East of Eden Similan diving site is almost a thing of myth. It is surely one of the most beautiful diving sites in Thailand, and possibly the world. It does exist, and you can dive there! In the last ten years, East of Eden has been closed to the public more than once. As of the end of the 2012/13 diving season it is officially open to divers. This is excellent news, because there really are few underwater oases more picturesque than this.
The location of East of Eden is on the southeast corner of Koh Pabu, which some still call Island 6, but is now Island 7. It runs north-south and can be entered at either end depending on the currents and how many other boats are there already. It is now becoming common knowledge that the site has reopened. The colourful reef comes up from a depth of nearly 40 metres almost to the surface, so snorkelling and night diving are popular here. However, with both the tsunami and the 2010 bleaching, the soft corals and anemones in shallow water suffered the most. These are the fastest to grow back but some damage is still evident. Just over half way down the reef is where most divers at East of Eden spend their time and/or end up. Here they will come across the largest bommie in the archipelago. It is covered in hard and soft corals, anemones and sea fans. Its top is at a depth of around 8 metres and it sits on the sandy bottom at about 25 metres. Some love it so much that they can spend most of their dive on this bommie alone. It is teeming with invertebrates and fish of all shapes and sizes. It even gets visits by passing turtles and sea snakes. The rest of the dive site is similar, with bommies on sand scattered around among sea fans and areas of hard corals, such as table coral and sheet coral. The soft corals are usually blue and purple, but come in several other colours, too.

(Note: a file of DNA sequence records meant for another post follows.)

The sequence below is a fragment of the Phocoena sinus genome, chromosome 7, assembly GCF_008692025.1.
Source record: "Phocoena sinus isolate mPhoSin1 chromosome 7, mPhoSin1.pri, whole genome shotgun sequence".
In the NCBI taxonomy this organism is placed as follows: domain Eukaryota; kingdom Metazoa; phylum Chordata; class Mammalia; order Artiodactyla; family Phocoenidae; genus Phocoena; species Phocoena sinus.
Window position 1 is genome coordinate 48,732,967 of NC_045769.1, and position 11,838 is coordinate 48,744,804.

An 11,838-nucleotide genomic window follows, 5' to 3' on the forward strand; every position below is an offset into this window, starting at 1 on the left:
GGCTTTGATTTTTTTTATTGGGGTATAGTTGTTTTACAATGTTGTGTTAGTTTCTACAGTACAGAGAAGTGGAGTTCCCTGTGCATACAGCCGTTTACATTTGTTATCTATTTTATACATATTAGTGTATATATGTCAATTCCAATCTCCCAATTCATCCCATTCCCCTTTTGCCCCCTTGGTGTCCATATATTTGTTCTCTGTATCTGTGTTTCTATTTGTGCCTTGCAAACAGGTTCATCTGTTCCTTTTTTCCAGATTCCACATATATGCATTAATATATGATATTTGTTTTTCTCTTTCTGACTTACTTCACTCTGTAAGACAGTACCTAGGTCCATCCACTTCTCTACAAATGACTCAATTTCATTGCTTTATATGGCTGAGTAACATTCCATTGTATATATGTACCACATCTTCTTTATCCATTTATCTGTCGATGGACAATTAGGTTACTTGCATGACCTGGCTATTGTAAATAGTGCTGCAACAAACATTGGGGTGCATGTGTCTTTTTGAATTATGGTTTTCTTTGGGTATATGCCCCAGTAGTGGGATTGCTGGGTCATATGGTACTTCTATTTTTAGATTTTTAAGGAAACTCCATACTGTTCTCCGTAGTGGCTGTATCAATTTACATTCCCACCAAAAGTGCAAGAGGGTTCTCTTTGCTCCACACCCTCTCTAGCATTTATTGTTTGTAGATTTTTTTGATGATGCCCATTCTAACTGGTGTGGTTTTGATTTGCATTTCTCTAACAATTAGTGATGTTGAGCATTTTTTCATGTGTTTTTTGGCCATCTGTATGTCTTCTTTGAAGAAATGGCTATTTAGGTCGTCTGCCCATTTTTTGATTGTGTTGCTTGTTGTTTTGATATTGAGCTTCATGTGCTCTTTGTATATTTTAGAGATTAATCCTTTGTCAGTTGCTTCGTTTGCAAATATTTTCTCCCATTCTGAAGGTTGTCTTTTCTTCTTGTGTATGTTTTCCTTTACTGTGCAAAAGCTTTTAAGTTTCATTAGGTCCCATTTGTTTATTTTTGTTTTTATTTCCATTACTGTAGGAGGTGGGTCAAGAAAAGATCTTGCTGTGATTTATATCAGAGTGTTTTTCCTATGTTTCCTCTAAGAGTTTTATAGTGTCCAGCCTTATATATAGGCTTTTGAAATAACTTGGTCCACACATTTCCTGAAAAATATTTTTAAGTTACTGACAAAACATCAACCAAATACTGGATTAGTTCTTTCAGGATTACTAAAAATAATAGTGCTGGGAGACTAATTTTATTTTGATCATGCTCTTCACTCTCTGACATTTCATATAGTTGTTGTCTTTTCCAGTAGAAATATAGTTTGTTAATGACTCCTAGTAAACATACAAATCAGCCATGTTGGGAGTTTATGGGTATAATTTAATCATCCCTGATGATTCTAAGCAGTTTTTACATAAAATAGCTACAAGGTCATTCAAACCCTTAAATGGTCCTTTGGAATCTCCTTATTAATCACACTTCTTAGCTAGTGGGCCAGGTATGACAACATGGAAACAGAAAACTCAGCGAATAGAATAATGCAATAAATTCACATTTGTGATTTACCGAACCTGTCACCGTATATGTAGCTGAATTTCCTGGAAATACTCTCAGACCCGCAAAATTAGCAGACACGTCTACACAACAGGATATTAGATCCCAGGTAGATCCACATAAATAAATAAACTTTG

It’s very difficult to know which fish and invertebrates not to list here, such is the range of different life forms. The usual suspects of Similan marine fish and sharks and rays are all present, including various species of Snapper, many of which decide to hide in dark and sheltered areas under outcropping corals on and around the bommies. A couple of interesting fish here are a pair of Yellow Longnose Butterflyfish and a shy Regal Angelfish, which is usually found hiding at the big bommie at about 16 metres. For many years there was a large specimen of Giant Moray Eel in the main bommie. It was known by many names, and has sadly died. However, another eel of the same species but a little smaller has taken the place and appears to enjoy being visited and photographed. Other notable fishes to see are solo Triggerfish, usually the Titan and Indian species, and huge schools of Fusilier and Glassfish. Slow-moving and usually solo Lionfish (Pterois) lumber around without a care in the world and Potato Grouper do similarly. Finally, the very eagle-eyed or lucky diver can spot Ornate Ghost Pipefish and Frogfish if they have the patience.